Materials in the Library are available on an equal basis to all researchers. However, some collections have not yet been processed and therefore are not open for research. Manuscript collections that have been processed and opened in whole or in part are marked in this list with an asterisk (*). Researchers should be aware that in some of these cases only a small portion of a collection has been processed and opened.

Furthermore, the Library is required to withdraw certain documents from processed manuscript collections in accordance with federal government regulations or with restrictions imposed by donors in their deeds of gift. Donor restrictions result in the withdrawal of a small number of documents, usually to protect individual privacy. Federal government regulations require the withdrawal of a larger number of documents, usually for reasons of national security.

Documents which have been withdrawn from collections are listed on withdrawal sheets, which are placed in the file folders made available to researchers. Researchers may request the review of donor restricted documents by writing to the Director of the Librar.  Declassification of security classified documents may be requested through mandatory review.



The Library loans oral history transcripts, finding aids for manuscript collections, duplicates of task force reports, and additional items as possible. As many as four items may be borrowed at one time. No further loans will be made to the same researcher until previously loaned items are returned. Original documents and files are not available on loan.

Finding aids are available for collections which have been opened for research in whole or in part. Finding aids include folder title lists and, in some cases, descriptions of folder contents.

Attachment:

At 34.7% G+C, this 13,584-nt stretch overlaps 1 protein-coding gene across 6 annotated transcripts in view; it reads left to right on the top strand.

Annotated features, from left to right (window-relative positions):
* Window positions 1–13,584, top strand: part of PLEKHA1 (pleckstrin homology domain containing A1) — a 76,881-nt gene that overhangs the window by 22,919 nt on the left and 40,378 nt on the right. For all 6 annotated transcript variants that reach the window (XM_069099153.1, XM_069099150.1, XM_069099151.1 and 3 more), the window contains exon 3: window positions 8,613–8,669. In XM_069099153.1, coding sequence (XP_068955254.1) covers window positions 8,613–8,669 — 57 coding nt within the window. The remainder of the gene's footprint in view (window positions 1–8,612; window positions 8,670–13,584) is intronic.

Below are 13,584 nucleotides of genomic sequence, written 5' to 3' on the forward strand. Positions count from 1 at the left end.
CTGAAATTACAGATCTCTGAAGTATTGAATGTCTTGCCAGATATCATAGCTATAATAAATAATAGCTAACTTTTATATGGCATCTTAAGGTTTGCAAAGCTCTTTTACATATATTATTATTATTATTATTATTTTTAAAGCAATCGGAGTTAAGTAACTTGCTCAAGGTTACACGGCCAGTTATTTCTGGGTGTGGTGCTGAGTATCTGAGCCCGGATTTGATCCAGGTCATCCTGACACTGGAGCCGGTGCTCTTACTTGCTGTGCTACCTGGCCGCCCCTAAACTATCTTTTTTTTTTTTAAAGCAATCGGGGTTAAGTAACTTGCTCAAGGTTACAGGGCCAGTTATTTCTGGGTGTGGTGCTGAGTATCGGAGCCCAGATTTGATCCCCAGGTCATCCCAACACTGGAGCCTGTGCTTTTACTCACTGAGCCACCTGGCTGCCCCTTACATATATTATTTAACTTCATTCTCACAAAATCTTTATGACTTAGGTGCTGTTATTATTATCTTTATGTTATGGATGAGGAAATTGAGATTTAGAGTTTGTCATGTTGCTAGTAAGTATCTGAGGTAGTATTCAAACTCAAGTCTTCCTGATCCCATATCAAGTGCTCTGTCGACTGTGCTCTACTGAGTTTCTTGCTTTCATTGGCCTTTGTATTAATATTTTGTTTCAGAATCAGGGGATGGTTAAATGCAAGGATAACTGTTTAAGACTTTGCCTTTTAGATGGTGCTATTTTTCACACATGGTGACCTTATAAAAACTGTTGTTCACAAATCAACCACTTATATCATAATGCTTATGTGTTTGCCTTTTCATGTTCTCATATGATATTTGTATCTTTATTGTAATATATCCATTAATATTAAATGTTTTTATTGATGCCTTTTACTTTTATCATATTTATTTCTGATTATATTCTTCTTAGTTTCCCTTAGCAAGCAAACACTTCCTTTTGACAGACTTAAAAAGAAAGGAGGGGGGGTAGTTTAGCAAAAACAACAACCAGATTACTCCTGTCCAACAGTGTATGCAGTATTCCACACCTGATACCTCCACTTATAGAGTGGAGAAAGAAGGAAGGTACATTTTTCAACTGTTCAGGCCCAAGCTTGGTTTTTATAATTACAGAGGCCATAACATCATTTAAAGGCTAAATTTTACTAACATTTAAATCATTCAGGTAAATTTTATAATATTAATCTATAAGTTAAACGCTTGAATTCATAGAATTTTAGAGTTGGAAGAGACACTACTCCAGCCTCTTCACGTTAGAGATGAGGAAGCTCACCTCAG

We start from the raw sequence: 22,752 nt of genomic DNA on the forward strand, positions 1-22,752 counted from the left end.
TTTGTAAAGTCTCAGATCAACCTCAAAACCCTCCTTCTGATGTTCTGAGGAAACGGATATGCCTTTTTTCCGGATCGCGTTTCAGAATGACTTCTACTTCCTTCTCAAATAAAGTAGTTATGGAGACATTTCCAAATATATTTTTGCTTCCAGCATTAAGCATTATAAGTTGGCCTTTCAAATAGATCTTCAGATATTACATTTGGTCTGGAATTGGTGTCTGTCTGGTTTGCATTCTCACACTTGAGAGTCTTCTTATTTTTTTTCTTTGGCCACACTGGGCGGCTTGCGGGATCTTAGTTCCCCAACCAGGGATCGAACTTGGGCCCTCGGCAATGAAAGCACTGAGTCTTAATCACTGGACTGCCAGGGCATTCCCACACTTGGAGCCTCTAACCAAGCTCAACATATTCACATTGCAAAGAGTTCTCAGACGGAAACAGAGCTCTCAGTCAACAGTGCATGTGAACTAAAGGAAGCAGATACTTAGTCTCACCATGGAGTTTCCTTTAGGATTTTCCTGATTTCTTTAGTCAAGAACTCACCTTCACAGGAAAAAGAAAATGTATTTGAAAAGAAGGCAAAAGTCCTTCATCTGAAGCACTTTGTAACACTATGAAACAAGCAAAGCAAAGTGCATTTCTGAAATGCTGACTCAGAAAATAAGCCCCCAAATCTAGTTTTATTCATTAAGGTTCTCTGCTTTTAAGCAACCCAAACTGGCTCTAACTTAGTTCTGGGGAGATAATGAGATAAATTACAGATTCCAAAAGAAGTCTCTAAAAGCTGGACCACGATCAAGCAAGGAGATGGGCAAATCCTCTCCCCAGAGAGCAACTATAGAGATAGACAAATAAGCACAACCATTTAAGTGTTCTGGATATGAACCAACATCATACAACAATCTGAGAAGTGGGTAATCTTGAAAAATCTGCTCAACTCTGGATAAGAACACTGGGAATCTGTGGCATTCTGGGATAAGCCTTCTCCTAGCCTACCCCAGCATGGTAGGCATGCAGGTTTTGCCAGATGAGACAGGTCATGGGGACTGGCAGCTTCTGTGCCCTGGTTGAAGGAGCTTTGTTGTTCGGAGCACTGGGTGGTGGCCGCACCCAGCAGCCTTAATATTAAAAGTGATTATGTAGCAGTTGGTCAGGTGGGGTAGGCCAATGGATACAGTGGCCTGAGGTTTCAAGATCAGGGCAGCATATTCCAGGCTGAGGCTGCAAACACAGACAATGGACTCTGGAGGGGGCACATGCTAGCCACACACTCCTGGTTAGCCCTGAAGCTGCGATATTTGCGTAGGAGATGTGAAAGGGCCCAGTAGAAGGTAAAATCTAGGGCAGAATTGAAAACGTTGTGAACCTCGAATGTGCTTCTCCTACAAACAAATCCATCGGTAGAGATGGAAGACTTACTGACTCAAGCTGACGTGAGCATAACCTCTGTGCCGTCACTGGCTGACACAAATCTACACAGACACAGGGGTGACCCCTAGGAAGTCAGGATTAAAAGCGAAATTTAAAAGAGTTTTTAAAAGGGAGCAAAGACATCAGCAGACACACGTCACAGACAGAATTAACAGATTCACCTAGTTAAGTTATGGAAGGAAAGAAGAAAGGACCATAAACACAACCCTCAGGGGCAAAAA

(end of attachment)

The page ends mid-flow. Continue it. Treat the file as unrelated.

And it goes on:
Until increased demand dictates otherwise, loan requests may be made directly to the InterLibrary Loan (ILL) Archivist at the Library. Items will be sent directly to the researcher's home or office or to another interLibrary loan institution. A request list may be submitted, and four items at a time will be sent until the list is exhausted.

Loans are made for a period of two weeks. Renewals are available upon written or telephone request (512-721-0212) if the particular item is not in demand by another researcher.

Transcripts of oral histories include a copy of the deed of gift that specifies any restrictions, including literary property rights, copyright, and photocopying restrictions. It is the responsibility of the researcher to abide by these restrictions.

Access to certain oral history transcripts requires written permission of the interviewee. Researchers may contact the Library for addresses of these individuals as well as suggested draft letters and permission forms.



Citations to Johnson Library materials should be specific enough to permit other researchers and Library staff to locate individual items. The Library frequently receives requests for documents cited by other researchers.

It is recommended that citations identify items by document type, sender and recipient (for letters and memos) or by title (for reports) or by place of origin and number (for cables), date, folder title, box number, collection, and Library name. Some examples follow: